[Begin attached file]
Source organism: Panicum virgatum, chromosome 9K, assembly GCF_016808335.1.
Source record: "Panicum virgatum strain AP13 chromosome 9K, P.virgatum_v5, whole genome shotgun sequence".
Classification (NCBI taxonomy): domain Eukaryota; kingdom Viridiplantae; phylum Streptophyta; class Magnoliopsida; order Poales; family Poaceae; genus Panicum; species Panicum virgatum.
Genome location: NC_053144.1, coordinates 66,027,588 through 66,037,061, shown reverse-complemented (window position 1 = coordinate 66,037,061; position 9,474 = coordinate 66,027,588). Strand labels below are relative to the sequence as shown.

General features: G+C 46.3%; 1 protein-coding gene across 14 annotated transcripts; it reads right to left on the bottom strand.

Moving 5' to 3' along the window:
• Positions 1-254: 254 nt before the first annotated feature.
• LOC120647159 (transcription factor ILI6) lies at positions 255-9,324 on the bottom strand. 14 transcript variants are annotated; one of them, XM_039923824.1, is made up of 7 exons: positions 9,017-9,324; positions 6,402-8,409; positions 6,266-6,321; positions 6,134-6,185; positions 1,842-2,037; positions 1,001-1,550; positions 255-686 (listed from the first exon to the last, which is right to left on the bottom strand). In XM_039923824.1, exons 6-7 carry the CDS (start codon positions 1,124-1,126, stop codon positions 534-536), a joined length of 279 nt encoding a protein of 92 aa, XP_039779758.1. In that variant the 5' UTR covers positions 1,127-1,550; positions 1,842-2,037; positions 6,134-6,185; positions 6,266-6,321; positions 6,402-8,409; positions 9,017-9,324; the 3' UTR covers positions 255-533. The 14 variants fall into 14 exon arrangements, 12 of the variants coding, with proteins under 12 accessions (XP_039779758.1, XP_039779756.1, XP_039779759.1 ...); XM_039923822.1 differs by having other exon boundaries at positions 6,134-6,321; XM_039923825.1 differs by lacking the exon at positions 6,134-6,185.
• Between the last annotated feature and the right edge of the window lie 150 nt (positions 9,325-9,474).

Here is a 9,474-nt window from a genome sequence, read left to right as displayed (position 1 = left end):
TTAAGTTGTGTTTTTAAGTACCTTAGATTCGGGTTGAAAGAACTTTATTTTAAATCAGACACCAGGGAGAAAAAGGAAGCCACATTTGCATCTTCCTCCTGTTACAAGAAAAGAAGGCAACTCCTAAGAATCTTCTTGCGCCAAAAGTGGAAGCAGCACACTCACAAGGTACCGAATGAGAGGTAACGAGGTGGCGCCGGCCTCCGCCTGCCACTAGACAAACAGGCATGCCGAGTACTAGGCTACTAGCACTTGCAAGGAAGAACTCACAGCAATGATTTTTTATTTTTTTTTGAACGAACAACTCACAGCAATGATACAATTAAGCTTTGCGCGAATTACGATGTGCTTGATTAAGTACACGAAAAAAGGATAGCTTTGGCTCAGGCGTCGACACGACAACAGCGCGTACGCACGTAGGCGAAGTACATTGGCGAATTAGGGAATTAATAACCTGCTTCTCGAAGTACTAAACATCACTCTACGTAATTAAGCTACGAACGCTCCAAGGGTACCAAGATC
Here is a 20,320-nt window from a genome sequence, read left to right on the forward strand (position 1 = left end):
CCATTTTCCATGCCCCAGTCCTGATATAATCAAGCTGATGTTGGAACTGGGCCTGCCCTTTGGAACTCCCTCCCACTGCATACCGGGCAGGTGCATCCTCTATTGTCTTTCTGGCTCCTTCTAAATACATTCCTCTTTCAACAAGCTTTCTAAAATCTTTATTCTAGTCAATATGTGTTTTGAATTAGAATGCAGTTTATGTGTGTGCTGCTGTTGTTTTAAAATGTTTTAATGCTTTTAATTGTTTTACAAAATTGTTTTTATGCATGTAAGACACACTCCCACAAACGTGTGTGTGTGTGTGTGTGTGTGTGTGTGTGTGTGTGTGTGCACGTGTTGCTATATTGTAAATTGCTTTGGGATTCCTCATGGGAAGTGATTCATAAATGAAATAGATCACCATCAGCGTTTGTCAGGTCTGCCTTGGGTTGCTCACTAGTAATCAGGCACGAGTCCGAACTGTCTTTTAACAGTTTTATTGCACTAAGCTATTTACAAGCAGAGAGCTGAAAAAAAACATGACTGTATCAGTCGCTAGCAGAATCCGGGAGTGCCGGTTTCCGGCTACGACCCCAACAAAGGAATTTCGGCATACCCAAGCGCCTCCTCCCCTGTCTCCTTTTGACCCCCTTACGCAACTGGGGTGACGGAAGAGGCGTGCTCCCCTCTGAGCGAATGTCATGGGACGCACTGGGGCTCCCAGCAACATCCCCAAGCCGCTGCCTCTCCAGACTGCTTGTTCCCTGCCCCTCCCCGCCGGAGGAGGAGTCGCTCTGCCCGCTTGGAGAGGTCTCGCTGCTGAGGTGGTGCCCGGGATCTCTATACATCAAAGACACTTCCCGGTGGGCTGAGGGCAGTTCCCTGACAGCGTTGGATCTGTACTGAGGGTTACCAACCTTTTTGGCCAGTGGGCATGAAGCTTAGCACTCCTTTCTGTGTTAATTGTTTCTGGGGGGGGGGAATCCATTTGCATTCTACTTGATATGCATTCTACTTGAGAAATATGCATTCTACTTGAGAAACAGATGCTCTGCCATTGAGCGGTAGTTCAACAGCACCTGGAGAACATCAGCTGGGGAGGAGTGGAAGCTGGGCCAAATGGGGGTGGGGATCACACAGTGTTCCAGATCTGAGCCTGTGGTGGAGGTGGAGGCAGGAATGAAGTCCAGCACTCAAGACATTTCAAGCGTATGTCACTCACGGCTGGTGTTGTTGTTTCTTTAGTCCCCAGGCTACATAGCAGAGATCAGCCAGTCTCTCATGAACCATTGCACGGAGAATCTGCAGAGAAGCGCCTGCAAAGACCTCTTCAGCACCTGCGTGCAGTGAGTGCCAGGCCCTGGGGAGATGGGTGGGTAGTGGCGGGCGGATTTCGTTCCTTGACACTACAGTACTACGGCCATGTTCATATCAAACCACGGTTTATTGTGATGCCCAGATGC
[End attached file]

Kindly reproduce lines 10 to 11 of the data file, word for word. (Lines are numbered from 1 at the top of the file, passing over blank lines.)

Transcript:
Here is a 9,474-nt window from a genome sequence, read left to right as displayed (position 1 = left end):
TTAAGTTGTGTTTTTAAGTACCTTAGATTCGGGTTGAAAGAACTTTATTTTAAATCAGACACCAGGGAGAAAAAGGAAGCCACATTTGCATCTTCCTCCTGTTACAAGAAAAGAAGGCAACTCCTAAGAATCTTCTTGCGCCAAAAGTGGAAGCAGCACACTCACAAGGTACCGAATGAGAGGTAACGAGGTGGCGCCGGCCTCCGCCTGCCACTAGACAAACAGGCATGCCGAGTACTAGGCTACTAGCACTTGCAAGGAAGAACTCACAGCAATGATTTTTTATTTTTTTTTGAACGAACAACTCACAGCAATGATACAATTAAGCTTTGCGCGAATTACGATGTGCTTGATTAAGTACACGAAAAAAGGATAGCTTTGGCTCAGGCGTCGACACGACAACAGCGCGTACGCACGTAGGCGAAGTACATTGGCGAATTAGGGAATTAATAACCTGCTTCTCGAAGTACTAAACATCACTCTACGTAATTAAGCTACGAACGCTCCAAGGGTACCAAGATC